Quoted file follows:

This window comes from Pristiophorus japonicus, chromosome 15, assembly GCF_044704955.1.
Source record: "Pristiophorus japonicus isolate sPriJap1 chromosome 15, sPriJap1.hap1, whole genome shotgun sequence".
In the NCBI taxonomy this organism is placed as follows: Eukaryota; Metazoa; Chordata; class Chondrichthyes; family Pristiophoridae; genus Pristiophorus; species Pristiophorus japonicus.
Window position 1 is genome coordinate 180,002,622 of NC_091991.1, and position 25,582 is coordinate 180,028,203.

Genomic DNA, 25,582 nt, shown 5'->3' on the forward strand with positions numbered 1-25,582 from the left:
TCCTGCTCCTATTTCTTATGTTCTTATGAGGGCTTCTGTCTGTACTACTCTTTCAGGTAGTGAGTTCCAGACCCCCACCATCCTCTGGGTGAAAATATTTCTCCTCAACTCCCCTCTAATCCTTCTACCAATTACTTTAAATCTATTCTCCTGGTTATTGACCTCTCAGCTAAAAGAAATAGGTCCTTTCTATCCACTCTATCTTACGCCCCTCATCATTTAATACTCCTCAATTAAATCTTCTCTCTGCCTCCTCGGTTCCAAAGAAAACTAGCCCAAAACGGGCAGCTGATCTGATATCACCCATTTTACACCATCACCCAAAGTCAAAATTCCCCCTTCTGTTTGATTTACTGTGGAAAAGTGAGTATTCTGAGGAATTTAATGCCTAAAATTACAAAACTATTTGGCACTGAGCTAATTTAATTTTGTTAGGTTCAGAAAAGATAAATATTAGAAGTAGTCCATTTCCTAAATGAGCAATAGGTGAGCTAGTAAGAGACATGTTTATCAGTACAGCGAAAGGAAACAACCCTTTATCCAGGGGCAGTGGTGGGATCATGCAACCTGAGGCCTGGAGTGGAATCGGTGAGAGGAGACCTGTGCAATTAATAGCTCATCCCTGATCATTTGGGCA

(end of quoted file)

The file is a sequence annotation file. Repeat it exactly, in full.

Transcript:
This window comes from Pristiophorus japonicus, chromosome 15, assembly GCF_044704955.1.
Source record: "Pristiophorus japonicus isolate sPriJap1 chromosome 15, sPriJap1.hap1, whole genome shotgun sequence".
In the NCBI taxonomy this organism is placed as follows: Eukaryota; Metazoa; Chordata; class Chondrichthyes; family Pristiophoridae; genus Pristiophorus; species Pristiophorus japonicus.
Window position 1 is genome coordinate 180,002,622 of NC_091991.1, and position 25,582 is coordinate 180,028,203.

Genomic DNA, 25,582 nt, shown 5'->3' on the forward strand with positions numbered 1-25,582 from the left:
TCCTGCTCCTATTTCTTATGTTCTTATGAGGGCTTCTGTCTGTACTACTCTTTCAGGTAGTGAGTTCCAGACCCCCACCATCCTCTGGGTGAAAATATTTCTCCTCAACTCCCCTCTAATCCTTCTACCAATTACTTTAAATCTATTCTCCTGGTTATTGACCTCTCAGCTAAAAGAAATAGGTCCTTTCTATCCACTCTATCTTACGCCCCTCATCATTTAATACTCCTCAATTAAATCTTCTCTCTGCCTCCTCGGTTCCAAAGAAAACTAGCCCAAAACGGGCAGCTGATCTGATATCACCCATTTTACACCATCACCCAAAGTCAAAATTCCCCCTTCTGTTTGATTTACTGTGGAAAAGTGAGTATTCTGAGGAATTTAATGCCTAAAATTACAAAACTATTTGGCACTGAGCTAATTTAATTTTGTTAGGTTCAGAAAAGATAAATATTAGAAGTAGTCCATTTCCTAAATGAGCAATAGGTGAGCTAGTAAGAGACATGTTTATCAGTACAGCGAAAGGAAACAACCCTTTATCCAGGGGCAGTGGTGGGATCATGCAACCTGAGGCCTGGAGTGGAATCGGTGAGAGGAGACCTGTGCAATTAATAGCTCATCCCTGATCATTTGGGCA